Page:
In front of the farm, two other buses arrived and more than 100 protesters lined up on either side of the highway singing, “Liiiiiberation — because we are all animals.” Police unrolled yellow tape in front of the modest farmhouse.
Dan Moskaluk, a vegan who recently retired from Canada’s national Royal Canadian Mounted Police, nodded, satisfied. “It looks like we’ve caught everybody flatfooted,” he said.
A Haphazard Animal Welfare System
Globally, a new generation of animal rights activism is finding its legs. Fueled by Instagram influencers, dramatic documentaries, and the threat of climate change, a rising number of vegan activists are turning to civil disobedience. The Meat the Victims action was the first of its kind in Canada, introducing the nation’s law enforcement to the growing community of citizens willing to creatively break the law to end animal exploitation.
In the U.S., animal industries have successfully lobbied for special legal penalties for those who trespass or capture footage on animal agriculture properties, with some laws going so far as to label animal rights activists as terrorists. Canada has not yet followed its neighbor’s lead, but this new trend of trespass-based protest is testing the line between Canada’s criminal justice system and private agricultural interests.
Binnendyk, a trim, pale-eyed Canadian with a weather-worn face, serves as co-director of the B.C. Pork Producers Association. In late March, he found a pair of cameras hidden in his barns. After PETA’s footage was released a few weeks later, the farmer told reporters, “We believe they were staged because some of those pictures couldn’t have been from our farm. We’re not sure.”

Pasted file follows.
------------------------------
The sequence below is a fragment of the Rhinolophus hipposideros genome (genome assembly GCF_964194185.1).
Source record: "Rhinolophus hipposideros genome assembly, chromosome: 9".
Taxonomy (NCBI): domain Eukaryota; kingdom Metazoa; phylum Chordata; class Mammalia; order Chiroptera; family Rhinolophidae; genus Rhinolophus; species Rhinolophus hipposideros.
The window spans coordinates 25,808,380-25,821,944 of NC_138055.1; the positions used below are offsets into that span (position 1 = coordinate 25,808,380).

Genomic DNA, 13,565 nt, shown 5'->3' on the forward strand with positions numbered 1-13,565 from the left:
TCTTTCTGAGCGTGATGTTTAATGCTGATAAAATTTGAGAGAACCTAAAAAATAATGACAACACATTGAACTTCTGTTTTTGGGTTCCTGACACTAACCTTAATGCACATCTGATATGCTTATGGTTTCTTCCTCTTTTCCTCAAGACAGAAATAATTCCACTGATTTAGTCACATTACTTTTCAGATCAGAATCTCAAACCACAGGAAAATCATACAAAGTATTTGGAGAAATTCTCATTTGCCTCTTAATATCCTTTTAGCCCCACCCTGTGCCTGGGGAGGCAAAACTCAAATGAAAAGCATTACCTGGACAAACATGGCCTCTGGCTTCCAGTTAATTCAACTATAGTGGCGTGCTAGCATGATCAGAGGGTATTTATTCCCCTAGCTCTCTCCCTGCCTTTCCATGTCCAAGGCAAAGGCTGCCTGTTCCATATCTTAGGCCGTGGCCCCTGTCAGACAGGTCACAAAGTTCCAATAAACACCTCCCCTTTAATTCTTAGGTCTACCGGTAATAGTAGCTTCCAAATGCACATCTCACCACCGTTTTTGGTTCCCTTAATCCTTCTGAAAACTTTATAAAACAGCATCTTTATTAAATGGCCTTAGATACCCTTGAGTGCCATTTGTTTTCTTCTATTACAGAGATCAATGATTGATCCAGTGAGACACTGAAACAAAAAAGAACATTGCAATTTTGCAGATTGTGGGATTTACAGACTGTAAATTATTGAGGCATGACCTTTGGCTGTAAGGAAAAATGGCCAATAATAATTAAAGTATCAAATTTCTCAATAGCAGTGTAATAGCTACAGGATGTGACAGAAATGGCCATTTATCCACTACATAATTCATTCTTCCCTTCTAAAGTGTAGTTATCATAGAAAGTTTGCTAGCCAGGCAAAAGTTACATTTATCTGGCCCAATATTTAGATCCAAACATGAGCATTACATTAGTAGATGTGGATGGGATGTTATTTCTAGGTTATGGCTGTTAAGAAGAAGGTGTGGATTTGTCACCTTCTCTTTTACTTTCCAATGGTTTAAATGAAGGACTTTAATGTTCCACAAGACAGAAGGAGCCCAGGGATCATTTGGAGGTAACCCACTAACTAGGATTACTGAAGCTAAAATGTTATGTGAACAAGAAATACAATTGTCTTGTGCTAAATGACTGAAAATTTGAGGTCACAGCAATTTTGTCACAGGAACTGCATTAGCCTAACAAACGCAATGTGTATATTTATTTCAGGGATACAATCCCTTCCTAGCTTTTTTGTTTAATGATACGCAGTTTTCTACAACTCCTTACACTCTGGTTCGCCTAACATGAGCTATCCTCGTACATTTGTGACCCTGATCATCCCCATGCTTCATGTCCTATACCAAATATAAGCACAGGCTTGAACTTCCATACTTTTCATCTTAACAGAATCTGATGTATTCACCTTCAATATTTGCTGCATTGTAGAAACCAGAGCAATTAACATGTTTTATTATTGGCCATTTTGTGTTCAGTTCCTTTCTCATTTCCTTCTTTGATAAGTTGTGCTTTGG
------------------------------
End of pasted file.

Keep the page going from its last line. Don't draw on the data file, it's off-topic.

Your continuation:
Another B.C. Pork Producers co-director, Chad Goertzen, said the footage “has been edited and lacks context and understanding, but some of the scenes are of concern.” Neither has explained which parts might be staged or what would explain the many corpses and illnesses. The Intercept’s requests for Binnendyk’s comment, submitted through B.C. Pork Producers, went unanswered, and a spokesperson for the association said they had no comment.
PETA’s footage was filmed with a handheld camera, but additional video provided to The Intercept by an activist who declined to be named includes footage from the installed surveillance cameras, which appears to include images of Binnendyk’s two brothers (the trio run the farm together). A shot captured by a drone begins inside a dumpster filled with pig bodies, then rises high enough to identify the Excelsior property.
In the wake of the release of the PETA footage, the British Columbia Society for the Prevention of Cruelty to Animals launched an investigation into the Excelsior Hog Farm, but many of the poor conditions depicted likely meet the industry’s standards.
When it comes to animal welfare, the Canadian agricultural industry polices itself. The code of practice that lays out acceptable animal treatment is developed by the National Farm Animal Care Council, whose decision makers are mostly industry associations. The most serious recent incidents of agricultural cruelty have been uncovered not by any public agency but by a nonprofit called Mercy for Animals, via undercover employment-based investigations.